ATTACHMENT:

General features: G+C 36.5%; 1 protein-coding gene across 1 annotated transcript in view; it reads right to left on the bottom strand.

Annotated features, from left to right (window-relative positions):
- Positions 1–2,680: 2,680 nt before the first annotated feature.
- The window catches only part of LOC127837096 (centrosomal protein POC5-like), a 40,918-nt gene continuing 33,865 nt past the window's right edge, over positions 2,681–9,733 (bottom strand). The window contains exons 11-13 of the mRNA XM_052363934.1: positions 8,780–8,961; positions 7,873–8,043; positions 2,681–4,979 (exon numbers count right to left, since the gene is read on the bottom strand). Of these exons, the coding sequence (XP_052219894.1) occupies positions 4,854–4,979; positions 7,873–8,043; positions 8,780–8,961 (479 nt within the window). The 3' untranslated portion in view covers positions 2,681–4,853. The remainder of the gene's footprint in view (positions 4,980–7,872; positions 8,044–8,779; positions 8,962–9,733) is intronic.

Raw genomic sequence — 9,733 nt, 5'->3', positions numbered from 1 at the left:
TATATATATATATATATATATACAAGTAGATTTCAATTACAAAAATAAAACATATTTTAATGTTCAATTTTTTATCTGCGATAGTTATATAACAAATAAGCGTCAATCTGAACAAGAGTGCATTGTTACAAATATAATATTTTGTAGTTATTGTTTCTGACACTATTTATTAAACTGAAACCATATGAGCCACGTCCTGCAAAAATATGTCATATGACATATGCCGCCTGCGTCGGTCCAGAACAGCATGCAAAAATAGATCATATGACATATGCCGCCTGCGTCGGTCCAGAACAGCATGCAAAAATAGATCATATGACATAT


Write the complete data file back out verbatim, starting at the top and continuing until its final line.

General features: G+C 36.5%; 1 protein-coding gene across 1 annotated transcript in view; it reads right to left on the bottom strand.

Annotated features, from left to right (window-relative positions):
- Positions 1–2,680: 2,680 nt before the first annotated feature.
- The window catches only part of LOC127837096 (centrosomal protein POC5-like), a 40,918-nt gene continuing 33,865 nt past the window's right edge, over positions 2,681–9,733 (bottom strand). The window contains exons 11-13 of the mRNA XM_052363934.1: positions 8,780–8,961; positions 7,873–8,043; positions 2,681–4,979 (exon numbers count right to left, since the gene is read on the bottom strand). Of these exons, the coding sequence (XP_052219894.1) occupies positions 4,854–4,979; positions 7,873–8,043; positions 8,780–8,961 (479 nt within the window). The 3' untranslated portion in view covers positions 2,681–4,853. The remainder of the gene's footprint in view (positions 4,980–7,872; positions 8,044–8,779; positions 8,962–9,733) is intronic.

Raw genomic sequence — 9,733 nt, 5'->3', positions numbered from 1 at the left:
TATATATATATATATATATATACAAGTAGATTTCAATTACAAAAATAAAACATATTTTAATGTTCAATTTTTTATCTGCGATAGTTATATAACAAATAAGCGTCAATCTGAACAAGAGTGCATTGTTACAAATATAATATTTTGTAGTTATTGTTTCTGACACTATTTATTAAACTGAAACCATATGAGCCACGTCCTGCAAAAATATGTCATATGACATATGCCGCCTGCGTCGGTCCAGAACAGCATGCAAAAATAGATCATATGACATATGCCGCCTGCGTCGGTCCAGAACAGCATGCAAAAATAGATCATATGACATAT